Lakshmi Kumaran & Sridharan AttorneysAn ISO 9001 / 27001 certified law firm

Director’s liability – ‘Alter ego’ and attribution of acts of companies

20 January, 2015

The Supreme Court of India has, on 9-1-2015, held that when the company is the offender, vicarious liability of the Directors cannot be imputed automatically, in the absence of any statutory provision to this effect. The Court in this regard set aside the Order of the special magistrate which had treated Managing Directors of specified companies as “alter ego” of their respective companies and had held that the acts of the companies are “to be attributed and imputed to them”. The court in the order impugned before the Apex court had found that the appellants (Directors) were prima facie, controlling the affairs of the said three companies and, therefore, represented the directing mind and will of each company. Noting that the principle of ‘alter ego’ was applied in number of earlier judgements to impute the criminal content to the body corporate and not vice versa, the court held that otherwise there has to be a specific act attributed to the Director or any other person allegedly in control and management of the company, to the effect that such a person was responsible for the acts committed by or on behalf of the company. It was observed that the impugned order had not recorded satisfaction of the magistrate, by mentioning the role played by the Directors which would bring them within criminal net.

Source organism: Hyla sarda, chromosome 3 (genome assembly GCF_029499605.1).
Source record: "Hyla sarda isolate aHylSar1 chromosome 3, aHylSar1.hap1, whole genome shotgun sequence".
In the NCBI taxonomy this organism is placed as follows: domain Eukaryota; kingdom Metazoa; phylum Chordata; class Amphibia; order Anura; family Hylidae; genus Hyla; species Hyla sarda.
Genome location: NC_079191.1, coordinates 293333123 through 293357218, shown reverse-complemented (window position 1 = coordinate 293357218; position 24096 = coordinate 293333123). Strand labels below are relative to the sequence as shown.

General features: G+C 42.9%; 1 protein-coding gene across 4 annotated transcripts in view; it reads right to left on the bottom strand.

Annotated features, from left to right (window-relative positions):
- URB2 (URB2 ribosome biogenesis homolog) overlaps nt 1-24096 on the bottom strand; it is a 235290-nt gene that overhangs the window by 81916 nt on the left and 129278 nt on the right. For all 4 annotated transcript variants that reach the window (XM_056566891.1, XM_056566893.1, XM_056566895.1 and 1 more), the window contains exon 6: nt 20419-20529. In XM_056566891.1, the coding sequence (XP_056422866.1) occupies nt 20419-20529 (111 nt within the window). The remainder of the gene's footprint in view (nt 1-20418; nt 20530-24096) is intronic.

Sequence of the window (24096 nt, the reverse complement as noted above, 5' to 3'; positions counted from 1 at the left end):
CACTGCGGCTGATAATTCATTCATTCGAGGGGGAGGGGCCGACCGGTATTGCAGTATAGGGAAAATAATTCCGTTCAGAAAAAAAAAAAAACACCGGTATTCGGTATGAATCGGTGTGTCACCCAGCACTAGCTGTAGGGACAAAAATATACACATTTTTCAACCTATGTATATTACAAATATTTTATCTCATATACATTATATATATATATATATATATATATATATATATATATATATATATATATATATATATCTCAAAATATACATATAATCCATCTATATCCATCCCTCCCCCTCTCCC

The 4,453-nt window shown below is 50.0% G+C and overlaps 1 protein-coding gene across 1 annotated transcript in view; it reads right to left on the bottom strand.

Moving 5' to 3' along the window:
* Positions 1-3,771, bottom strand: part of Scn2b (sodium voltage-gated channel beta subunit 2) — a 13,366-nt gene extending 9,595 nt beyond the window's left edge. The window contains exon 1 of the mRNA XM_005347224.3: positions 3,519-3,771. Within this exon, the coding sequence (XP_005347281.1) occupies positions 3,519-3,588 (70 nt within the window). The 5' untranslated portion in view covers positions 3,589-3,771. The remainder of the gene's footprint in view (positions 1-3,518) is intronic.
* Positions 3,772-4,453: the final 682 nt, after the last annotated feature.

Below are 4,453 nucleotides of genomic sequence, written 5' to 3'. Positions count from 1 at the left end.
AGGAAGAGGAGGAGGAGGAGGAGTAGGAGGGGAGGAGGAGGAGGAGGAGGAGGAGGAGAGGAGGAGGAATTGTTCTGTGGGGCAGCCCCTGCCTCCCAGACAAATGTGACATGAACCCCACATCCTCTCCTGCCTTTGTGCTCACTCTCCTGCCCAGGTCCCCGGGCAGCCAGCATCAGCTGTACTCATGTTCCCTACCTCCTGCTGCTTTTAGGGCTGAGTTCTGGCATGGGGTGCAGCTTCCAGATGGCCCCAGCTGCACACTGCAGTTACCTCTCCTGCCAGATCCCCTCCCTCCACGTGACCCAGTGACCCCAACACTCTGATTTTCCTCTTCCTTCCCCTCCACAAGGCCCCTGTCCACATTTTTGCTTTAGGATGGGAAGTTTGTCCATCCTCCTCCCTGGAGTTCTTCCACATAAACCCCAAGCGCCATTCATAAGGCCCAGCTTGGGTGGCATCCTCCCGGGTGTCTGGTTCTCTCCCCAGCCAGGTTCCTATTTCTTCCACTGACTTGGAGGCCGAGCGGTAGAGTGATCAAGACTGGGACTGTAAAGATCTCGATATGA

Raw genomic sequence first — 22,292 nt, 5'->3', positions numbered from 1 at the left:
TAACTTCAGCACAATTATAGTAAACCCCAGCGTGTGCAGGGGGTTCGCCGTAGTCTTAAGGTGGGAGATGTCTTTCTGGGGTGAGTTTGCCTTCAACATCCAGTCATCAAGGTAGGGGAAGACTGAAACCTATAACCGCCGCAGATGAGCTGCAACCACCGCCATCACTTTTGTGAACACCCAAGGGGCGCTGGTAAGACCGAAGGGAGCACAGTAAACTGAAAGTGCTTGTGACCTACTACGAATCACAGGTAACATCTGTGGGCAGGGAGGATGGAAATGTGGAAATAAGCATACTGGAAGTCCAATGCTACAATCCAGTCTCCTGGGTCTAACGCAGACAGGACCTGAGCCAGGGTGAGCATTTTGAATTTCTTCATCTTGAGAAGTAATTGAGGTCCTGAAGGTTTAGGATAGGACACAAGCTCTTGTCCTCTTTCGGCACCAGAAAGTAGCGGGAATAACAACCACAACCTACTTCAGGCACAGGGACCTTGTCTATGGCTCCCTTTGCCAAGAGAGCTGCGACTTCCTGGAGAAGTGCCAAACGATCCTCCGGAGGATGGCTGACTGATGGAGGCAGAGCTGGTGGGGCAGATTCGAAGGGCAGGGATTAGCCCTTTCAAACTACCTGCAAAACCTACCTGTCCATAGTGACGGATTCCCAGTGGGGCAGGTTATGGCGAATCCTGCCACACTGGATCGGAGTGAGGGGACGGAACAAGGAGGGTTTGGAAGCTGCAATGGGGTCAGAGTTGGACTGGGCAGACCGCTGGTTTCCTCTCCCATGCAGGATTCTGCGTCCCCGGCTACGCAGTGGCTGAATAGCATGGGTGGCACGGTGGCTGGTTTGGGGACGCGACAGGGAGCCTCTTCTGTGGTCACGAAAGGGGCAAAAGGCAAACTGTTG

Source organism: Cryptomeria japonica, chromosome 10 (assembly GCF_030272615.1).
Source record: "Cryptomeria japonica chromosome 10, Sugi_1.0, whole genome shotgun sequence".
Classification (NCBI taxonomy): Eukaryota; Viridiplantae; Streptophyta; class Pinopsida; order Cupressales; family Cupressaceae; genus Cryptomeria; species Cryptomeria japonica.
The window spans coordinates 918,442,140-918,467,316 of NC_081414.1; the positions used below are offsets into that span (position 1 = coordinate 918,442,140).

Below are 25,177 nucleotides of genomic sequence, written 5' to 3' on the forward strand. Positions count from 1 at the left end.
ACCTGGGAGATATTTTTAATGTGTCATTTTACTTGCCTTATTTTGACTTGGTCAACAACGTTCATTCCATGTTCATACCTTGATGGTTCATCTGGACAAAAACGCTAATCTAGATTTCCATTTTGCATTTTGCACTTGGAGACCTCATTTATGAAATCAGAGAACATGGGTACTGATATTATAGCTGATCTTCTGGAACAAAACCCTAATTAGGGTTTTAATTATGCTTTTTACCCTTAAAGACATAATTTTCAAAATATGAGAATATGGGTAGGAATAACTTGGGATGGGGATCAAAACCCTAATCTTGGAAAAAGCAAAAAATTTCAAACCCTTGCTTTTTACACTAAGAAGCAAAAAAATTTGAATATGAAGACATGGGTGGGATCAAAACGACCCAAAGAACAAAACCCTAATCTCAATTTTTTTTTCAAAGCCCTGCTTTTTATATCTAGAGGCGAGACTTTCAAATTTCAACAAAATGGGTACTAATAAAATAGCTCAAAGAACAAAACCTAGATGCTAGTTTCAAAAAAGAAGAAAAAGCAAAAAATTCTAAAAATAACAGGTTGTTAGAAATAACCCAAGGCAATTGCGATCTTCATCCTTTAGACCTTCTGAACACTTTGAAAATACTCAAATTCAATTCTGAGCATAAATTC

Further, noting the importance of the words ‘sufficient grounds for proceeding’ appearing in the provisions, the court held that the order is liable to be set aside if no reasons, not necessarily detailed, are given therein while coming to the conclusion that there is prima facie case against the accused. It was observed that these words which amply suggest that an opinion is to be formed only after due application of mind, that there is sufficient basis for proceeding against the said accused, and formation of such an opinion is to be stated in the order itself. The court in this regard in this case of Sunil Bharti Mittal v. Central Bureau of Investigation also observed that a person ought not to be dragged into court merely because a complaint has been filed.
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